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Catholics reflect on Pope Francis' comments on social issues

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NEW YORK (AP) -- Catholics attending Sunday services around the globe said they were heartened by Pope Francis' recent remarks that the church has become too focused on "small-minded rules" on hot-button issues like homosexuality, abortion and contraceptives.

Worshippers applauded what they heard as a message of inclusion from the man who assumed the papacy just six months ago.

"I think he's spot on," said Shirley Holzknecht, 77, a retired school principal attending services in Little Rock, Ark. "As Catholic Christians, we do need to be more welcoming."

In Havana, Cuba, Irene Delgado said the church needs to adapt to modern times.

"The world evolves, and I believe that the Catholic Church is seeing that it is being left behind, and that is not good," said Delgado, 57. "So I think that they chose this Pope Francis because he is progressive, has to change things."

Francis, in an interview published Thursday in 16 Jesuit journals worldwide, called the church's focus on abortion, marriage and contraception narrow and said it was driving people away.

Cardinal Timothy Dolan, the head of the U.S. Conference of Catholic Bishops, said the pope's words were welcome.

"He's captured the world's imagination," Dolan said after Mass at St. Patrick's Cathedral in New York. "Like Jesus, he's always saying, `Hate the sin, love the sinner.'"

But Dolan said Francis' change in tone didn't signal a change in doctrine.

"He knows that his highest and most sacred responsibility is to pass on the timeless teaching of the church," Dolan said. "What he's saying is, we've got to think of a bit more effective way to do it. Because if the church comes off as a scold, it's counterproductive."

In Brasilia, Brazil, the capital of the country with the largest Catholic population in the world, 22-year-old student Maria das Gracas Lemos said Francis was "bringing the church up to date."

She said children of divorced parents used to be barred from some schools in Brazil. "All that has changed. In Brazil, people are no longer rejected because they are divorced," Lemos said. "The church has to catch up with changes in society, even if it still doesn't admit divorce."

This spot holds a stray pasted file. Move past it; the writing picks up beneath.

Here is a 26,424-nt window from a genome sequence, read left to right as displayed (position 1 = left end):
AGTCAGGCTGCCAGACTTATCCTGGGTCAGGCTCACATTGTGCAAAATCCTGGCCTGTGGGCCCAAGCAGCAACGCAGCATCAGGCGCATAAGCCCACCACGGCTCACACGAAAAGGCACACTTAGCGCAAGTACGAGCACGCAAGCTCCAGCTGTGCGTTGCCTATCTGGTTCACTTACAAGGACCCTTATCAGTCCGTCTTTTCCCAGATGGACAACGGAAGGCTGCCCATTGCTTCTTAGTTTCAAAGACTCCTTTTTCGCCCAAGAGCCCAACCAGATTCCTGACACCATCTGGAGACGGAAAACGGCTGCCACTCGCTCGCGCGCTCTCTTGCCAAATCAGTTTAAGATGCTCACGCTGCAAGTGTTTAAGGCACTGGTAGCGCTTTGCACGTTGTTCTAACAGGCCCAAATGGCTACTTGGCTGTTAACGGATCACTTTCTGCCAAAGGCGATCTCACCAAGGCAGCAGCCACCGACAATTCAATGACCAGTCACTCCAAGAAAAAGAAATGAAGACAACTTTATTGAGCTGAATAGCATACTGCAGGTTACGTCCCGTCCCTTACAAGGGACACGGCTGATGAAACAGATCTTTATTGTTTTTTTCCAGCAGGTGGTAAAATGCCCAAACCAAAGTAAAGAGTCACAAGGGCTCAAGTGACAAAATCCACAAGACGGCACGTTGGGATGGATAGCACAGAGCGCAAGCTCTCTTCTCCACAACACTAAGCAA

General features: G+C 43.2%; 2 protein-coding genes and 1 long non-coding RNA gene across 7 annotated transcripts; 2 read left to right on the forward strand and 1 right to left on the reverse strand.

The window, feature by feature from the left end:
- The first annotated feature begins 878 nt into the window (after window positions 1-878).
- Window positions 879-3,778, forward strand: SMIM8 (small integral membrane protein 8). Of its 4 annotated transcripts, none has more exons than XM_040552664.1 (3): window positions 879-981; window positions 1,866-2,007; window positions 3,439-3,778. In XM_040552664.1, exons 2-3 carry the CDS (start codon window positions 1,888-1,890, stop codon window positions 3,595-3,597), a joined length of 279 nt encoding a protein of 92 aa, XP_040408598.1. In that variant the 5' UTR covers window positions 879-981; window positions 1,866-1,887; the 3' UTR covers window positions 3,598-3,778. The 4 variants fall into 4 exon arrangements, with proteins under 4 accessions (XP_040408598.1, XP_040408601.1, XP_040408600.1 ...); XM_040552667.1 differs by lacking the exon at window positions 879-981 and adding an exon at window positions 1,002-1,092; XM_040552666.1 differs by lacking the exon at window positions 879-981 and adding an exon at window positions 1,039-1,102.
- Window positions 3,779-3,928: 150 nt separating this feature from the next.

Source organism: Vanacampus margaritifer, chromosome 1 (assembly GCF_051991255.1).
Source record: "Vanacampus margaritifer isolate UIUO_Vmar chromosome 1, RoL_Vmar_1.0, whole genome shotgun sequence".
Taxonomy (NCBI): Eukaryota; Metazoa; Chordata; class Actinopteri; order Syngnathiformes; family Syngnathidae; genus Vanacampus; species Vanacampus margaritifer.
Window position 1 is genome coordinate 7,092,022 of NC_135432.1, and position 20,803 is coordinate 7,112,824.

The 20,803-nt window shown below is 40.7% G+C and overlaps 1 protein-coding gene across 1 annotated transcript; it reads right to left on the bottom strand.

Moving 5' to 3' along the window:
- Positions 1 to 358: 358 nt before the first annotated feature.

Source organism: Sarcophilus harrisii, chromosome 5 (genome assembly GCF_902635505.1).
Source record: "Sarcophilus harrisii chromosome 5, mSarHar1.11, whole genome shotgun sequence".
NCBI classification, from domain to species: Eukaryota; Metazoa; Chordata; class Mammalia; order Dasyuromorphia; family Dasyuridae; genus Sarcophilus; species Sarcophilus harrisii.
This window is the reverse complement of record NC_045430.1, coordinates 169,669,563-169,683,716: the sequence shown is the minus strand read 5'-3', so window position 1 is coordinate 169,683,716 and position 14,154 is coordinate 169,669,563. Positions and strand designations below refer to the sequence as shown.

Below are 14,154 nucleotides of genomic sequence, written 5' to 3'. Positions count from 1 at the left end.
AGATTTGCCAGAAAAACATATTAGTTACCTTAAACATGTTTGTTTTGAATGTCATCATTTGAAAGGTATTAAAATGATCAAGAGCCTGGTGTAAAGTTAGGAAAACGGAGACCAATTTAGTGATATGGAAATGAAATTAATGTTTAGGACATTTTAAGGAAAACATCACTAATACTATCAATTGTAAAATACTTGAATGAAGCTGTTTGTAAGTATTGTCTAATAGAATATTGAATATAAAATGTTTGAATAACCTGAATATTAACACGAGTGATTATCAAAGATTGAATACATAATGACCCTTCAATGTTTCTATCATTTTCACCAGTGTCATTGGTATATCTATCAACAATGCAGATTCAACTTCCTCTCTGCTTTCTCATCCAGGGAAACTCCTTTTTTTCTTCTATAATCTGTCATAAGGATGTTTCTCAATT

Isaias Miguel Ortiz, a teacher at a private university in the Dominican Republic, took a similar view of Pope Francis' statements on gays. Although he believes the church will never accept homosexuality, Ortiz said Francis is "getting closer to more people."

"All the people should be accepted the way they are," he said.

The pope didn't say he accepted abortion or homosexuality, noted Martha Fabiola Rojas Lerma, 76, of Mexico City. Rather, he said he wasn't going to stress those issues.

"It was very correctly well-spoken," she said. "There's a lot of injustice. Instead, we should work so that everyone has the basics, shelter, food, clothing."

In Philadelphia, churchgoer Irene Fedin said priests "should be more focused on helping the person gain a spiritual connection to God instead of just condemning people because of certain actions that they believe are wrong."

Outside a church in Coral Gables, Fla., Frank Recio said he was grateful that the pope is trying to shift the church's tone.

"I'm a devout Catholic, always have been. I think the Catholic Church had gotten out of touch with the way the world was evolving," said Recio, 69, who's retired from a career in the technology industry.

Recio said he would support changes like allowing priests to marry. "It's a natural state in life, for men and women to have a partner," said Recio.

In Boston, Evelyn Martinez, 26, said she agrees with Francis that compassion should be one of the church's main priorities.

"I don't believe that someone's sexuality should keep them away from any religion," said Martinez, a graduate student at Emerson College who attended Mass on Saturday night.

Jose Baltazar, a 74-year-old vice president of an insurance company and longtime church volunteer in Manila, in the Philippines, said the pope has set his priorities mindful of stark realities.

"We have to give priority in working to bring those who have gone astray back to the fold," Baltazar said. "We pray for them. Why did they go astray? What's our shortcoming? What's the shortcoming of the Catholic Church?"

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Associated Press writers Rodrique Ngowi in Boston; Anne-Marie Garcia in Havana, Cuba; Jeannie Nuss in Little Rock, Ark.; Marco Sibaja in Brasilia, Brazil; Katherine Corcoran in Mexico City; and Jim Gomez in Manila, Philippines, contributed to this report.

Copyright 2013 The Associated Press. All rights reserved. This material may not be published, broadcast, rewritten or redistributed.

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